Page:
In February 2008 the Mayor of the Town of Inuvik, Northwest Territories , Derek Lindsay, proposed to Town Council and passed an anti-idling by-law (BY-LAW #2441/PS/08) , which would fine driver’s of vehicles, who left their vehicles’ idling for more than 30 minutes, one hundred dollars ($100).
This northern town, experiences temperatures’ of chilling record lows, as cold as – 56.7 °C (- 70.1 °F). As a result, residents are known to leave their vehicles running (example – for an hour at a time) to warm them up or to keep them warm.
Many residents are not embracing this legislative change in their lives.
Here are some the temperatures that Environment Canada has provided to the Town of Inuvik for Canadian Climate Normals 1971-2000:
|Record low °C (°F)||Jan.-54.4|
Since the by-law was passed on March 12, 2008, none of the over 3,700 residents of the town of Inuvik have received tickets for contravening the anti-idling by-law, although warnings have been issued.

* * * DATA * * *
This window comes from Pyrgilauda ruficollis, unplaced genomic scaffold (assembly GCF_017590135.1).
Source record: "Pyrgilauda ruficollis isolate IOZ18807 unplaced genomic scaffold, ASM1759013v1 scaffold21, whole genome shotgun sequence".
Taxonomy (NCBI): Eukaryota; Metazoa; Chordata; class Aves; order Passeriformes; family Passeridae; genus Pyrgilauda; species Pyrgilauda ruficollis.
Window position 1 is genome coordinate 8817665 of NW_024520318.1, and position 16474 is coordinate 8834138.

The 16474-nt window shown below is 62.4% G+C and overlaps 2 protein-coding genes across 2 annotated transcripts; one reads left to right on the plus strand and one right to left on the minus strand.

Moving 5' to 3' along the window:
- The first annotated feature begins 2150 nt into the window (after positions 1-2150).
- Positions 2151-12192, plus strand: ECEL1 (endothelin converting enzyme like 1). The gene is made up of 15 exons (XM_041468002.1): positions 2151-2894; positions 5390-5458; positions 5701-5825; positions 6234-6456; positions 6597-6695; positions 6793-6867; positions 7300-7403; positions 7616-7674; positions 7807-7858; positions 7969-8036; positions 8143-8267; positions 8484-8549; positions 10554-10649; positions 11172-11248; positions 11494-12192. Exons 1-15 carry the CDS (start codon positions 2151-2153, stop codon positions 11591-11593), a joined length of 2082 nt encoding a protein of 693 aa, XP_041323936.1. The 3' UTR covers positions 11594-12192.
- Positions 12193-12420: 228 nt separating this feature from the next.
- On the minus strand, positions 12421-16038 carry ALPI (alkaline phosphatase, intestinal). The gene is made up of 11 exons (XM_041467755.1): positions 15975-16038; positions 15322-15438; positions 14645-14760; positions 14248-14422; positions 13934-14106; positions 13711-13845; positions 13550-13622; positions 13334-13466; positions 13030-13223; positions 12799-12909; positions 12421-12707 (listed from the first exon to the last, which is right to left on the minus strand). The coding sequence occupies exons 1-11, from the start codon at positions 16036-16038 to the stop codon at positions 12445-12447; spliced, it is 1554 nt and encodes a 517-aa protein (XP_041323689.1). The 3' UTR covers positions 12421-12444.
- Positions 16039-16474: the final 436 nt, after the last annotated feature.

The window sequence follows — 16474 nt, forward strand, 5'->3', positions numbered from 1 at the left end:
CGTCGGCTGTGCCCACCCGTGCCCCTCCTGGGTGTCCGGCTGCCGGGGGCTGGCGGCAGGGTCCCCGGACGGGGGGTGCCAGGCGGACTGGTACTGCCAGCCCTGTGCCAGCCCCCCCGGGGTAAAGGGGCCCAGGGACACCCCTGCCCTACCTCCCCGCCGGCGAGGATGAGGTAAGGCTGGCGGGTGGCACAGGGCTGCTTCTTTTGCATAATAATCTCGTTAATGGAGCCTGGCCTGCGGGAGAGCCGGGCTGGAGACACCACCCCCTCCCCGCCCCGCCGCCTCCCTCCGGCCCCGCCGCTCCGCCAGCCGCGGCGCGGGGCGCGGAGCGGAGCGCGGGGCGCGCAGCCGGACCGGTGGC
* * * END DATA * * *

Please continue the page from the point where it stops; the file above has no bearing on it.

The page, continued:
Almost a year after Inuvik passed a bylaw to fine people who idle their cars and trucks downtown, the town’s mayor says some residents are still leaving their vehicles running anyway.
Some residents in the Arctic community of 3,700 are ignoring the bylaw, Lindsay said, leading to complaints from people who work in offices along Mackenzie Road, the town’s main street.
“They’re having to breathe in the exhausts from those vehicles,” he told CBC News. “Those fumes end up going inside the building.”
The bylaw has been proven difficult to enforce, especially since Inuvik has been without a bylaw officer since the summer. Lindsay said the town is currently reviewing résumés for the position.